Flu season in the Northland – Novel H1N1Novel H1N1 (often referred to as the swine flu) is in the news and on our minds. The disease was first detected in people in the United States in April of this year. By June 11, the World Health Organization declared that a pandemic was under way. A pandemic is an outbreak of illness that expands to different parts of the world.
By: Ken Ripp, M.D., Pine Journal
Novel H1N1 (often referred to as the swine flu) is in the news and on our minds. The disease was first detected in people in the United States in April of this year. By June 11, the World Health Organization declared that a pandemic was under way. A pandemic is an outbreak of illness that expands to different parts of the world.
The 2009 H1N1 influenza poses a potentially serious health situation for the U.S. The U.S. government has declared the swine flu to be a public health emergency. The Centers For Disease Control and Food and Drug Administration are working to closely monitor the disease, develop and administer a vaccine against it and provide a national action plan to protect U.S. citizens.
Symptoms of the H1N1 virus are similar to that of regular human flu. They include: fever, cough, sore throat, body aches, headache, chills, fatigue and stomach upset such as vomiting and diarrhea. People with chronic medical conditions, such as asthma or diabetes may see symptoms of those conditions worsen with the virus.
The swine flu can cause severe illness and even death. Certain symptoms indicate the need for immediate medical attention. Seek the care of a health care professional if a person with novel H1N1 experiences persistent vomiting, difficulty breathing, bluish or gray skin color or flu-like symptoms that seem to improve but then return with fever and worsening cough. In children with H1N1, an inability to waken or interact and extreme irritability can indicate the need for emergency medical care. In adults, pain or pressure in the chest or abdomen, sudden dizziness and confusion are symptoms that warrant a call to your doctor.
Flu is spread from person to person through respiratory secretions – coughing and sneezing. Secretions can be inhaled, if they are airborne. They can also land on surfaces, such as doorknobs or faucet handles and then enter your body when you touch the surface and later rub your eyes, nose or mouth. The disease can be spread through shared drinking glasses or eating utensils or through direct contact such as holding hands or kissing. A person is contagious beginning one day before any symptoms develop until seven or more days after becoming sick.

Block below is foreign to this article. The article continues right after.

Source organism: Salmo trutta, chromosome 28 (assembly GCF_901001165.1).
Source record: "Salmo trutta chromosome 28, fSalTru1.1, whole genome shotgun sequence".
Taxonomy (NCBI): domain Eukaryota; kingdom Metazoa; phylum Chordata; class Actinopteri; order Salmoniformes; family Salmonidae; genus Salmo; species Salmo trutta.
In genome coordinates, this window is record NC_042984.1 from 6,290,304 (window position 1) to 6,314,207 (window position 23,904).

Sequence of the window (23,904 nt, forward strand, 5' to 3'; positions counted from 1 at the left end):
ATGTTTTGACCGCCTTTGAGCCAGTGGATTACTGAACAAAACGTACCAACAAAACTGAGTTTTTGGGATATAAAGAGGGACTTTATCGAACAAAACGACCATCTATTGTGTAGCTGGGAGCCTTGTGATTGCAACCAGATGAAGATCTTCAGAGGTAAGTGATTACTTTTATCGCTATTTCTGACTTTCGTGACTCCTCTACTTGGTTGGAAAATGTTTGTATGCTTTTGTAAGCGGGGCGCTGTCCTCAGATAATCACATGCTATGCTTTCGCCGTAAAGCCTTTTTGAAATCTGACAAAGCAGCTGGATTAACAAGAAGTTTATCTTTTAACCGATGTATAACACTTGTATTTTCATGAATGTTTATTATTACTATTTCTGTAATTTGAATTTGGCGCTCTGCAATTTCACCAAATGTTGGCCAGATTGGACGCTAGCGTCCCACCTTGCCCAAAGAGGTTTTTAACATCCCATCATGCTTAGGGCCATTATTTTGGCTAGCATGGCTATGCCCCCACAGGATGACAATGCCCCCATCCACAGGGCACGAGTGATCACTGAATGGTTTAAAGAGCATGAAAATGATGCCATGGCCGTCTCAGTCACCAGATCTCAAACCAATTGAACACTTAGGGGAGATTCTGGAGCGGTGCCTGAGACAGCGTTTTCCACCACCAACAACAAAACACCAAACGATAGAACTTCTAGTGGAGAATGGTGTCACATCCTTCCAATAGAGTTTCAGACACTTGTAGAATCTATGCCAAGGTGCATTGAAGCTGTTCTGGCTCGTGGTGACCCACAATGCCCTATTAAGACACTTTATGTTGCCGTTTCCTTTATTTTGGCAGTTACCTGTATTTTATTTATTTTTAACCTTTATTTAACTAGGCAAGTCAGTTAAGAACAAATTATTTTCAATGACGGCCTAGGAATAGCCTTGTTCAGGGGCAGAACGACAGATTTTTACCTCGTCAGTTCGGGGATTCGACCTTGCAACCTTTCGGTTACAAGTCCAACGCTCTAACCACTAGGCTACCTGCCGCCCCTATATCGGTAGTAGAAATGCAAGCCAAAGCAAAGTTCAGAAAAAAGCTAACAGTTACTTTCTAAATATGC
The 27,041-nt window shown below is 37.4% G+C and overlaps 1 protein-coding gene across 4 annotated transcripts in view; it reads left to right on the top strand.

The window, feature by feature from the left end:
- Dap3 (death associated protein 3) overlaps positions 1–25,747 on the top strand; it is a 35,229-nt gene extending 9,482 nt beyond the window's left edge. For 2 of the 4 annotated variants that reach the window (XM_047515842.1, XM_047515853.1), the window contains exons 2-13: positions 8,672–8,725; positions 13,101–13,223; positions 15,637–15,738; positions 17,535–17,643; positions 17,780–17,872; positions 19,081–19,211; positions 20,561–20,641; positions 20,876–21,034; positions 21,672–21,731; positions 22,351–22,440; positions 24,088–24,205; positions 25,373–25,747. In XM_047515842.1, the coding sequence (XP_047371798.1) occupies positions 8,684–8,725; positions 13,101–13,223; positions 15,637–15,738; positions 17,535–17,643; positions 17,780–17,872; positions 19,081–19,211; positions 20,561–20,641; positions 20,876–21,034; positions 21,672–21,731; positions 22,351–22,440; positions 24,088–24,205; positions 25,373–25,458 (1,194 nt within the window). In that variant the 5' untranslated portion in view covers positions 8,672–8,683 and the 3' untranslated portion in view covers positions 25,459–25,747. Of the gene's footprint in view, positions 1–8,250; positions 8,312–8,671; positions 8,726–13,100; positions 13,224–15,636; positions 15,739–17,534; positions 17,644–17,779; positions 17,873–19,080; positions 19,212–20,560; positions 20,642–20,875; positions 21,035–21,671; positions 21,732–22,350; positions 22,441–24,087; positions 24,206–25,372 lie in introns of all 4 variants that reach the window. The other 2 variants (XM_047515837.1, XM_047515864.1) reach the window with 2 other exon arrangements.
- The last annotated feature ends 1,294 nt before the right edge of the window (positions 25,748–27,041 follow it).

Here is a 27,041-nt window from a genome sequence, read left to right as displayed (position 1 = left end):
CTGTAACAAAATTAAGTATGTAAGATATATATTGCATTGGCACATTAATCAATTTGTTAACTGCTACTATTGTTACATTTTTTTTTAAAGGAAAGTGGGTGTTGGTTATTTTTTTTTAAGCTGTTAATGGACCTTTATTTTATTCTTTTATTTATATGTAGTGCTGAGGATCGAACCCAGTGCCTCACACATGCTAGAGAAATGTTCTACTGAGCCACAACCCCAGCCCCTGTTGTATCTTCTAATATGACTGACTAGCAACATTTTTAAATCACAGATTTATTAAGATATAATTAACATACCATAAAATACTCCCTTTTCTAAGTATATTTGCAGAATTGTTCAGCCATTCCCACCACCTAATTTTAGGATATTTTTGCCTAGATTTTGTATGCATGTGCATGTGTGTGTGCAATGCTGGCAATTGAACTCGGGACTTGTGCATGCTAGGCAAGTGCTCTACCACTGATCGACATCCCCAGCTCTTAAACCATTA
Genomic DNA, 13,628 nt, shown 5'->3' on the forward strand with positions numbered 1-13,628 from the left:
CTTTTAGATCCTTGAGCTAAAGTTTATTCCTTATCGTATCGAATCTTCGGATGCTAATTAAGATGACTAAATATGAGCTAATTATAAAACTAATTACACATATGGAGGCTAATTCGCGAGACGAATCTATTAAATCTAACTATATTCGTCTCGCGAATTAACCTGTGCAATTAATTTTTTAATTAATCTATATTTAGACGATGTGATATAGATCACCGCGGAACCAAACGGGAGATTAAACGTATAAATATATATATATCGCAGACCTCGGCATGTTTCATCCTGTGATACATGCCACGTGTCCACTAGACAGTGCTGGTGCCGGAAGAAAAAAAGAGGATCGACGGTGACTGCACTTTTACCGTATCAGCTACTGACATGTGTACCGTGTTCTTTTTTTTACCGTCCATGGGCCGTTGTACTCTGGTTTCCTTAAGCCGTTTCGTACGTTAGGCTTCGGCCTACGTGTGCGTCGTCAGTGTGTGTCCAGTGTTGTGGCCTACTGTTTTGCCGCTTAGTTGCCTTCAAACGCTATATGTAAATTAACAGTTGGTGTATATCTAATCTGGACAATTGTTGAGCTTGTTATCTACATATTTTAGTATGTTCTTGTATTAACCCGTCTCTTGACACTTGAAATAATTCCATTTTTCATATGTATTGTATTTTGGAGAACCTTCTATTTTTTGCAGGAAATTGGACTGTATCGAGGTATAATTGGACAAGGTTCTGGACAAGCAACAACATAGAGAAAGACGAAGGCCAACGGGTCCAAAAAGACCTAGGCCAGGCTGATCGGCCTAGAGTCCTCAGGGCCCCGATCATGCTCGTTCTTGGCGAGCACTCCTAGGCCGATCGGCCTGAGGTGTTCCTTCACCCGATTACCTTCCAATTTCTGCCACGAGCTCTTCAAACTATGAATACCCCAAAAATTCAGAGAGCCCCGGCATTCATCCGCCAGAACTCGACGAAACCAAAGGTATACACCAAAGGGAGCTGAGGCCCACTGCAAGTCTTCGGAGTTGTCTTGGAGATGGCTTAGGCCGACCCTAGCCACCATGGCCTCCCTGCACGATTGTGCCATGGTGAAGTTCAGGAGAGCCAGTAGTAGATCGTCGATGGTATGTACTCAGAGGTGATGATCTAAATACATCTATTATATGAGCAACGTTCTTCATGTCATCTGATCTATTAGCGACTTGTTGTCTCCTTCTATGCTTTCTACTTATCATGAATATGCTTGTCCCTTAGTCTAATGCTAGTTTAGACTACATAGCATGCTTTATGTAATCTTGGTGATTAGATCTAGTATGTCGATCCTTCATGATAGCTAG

According to the Centers for Disease Control, the flu season officially begins Oct. 4. It is hoped that shortly after that – sometime in November – there will be a vaccine available for novel H1N1. The best way to prevent the H1N1 virus is through vaccination.
The seasonal flu vaccine will not protect you from the H1N1 flu. Likewise, the H1N1 vaccine does not prevent from the seasonal flu. To be protected against both, you will have to receive two flu shots this year – one for the seasonal flu, and another for H1N1.
Possible side effects for the H1N1 vaccine are similar to that of the seasonal flu shot and include soreness, redness, tenderness and swelling at the injection site. The CDC and Food and Drug Administration will closely monitor for any signs that the vaccine is causing unexpected adverse effects. Both the CDC and FDA report that they believe the benefits of vaccination with the 2009 H1N1 influenza vaccine will far outweigh the risks.
The H1N1 vaccine prevents the flu, but there are other medications used to treat it. The CDC recommends that only certain high-risk groups receive these medications, which are Tamiflu (oseltamivir) and Relenza (zanamivir). These are prescription antiviral medications that keep the flu virus from reproducing in your body. If you do get the flu, these medications can make your illness milder and help you feel better faster. They work best if started within 48 hours of first experiencing flu symptoms.
There are a number of things you can do to prevent the spread of the flu – both seasonal influenza and novel H1N1. Wash your hands often, especially after you cough or sneeze. Avoid touching your eyes, nose or mouth. They are common routes that germs use to enter your body. When you cough or sneeze, do so into the crook of your arm. If you cough or sneeze into a tissue, throw it away. If you are sick, stay home. Remain there until you are symptom-free for at least 24 hours. Get plenty of sleep. Maintain a regular exercise plan. Eat healthy meals and stay hydrated; drinking water is the best.
The CDC is working continuously to provide the public with current information regarding novel H1N1 influenza. For more information, go to the CDC website at: wwwDOTcdc.gov. And, for one-stop access to U.S. government influenza information, go to wwwDOTflu.gov.
Dr. Ripp is a board certified family practice physician at Raiter Clinic in Cloquet.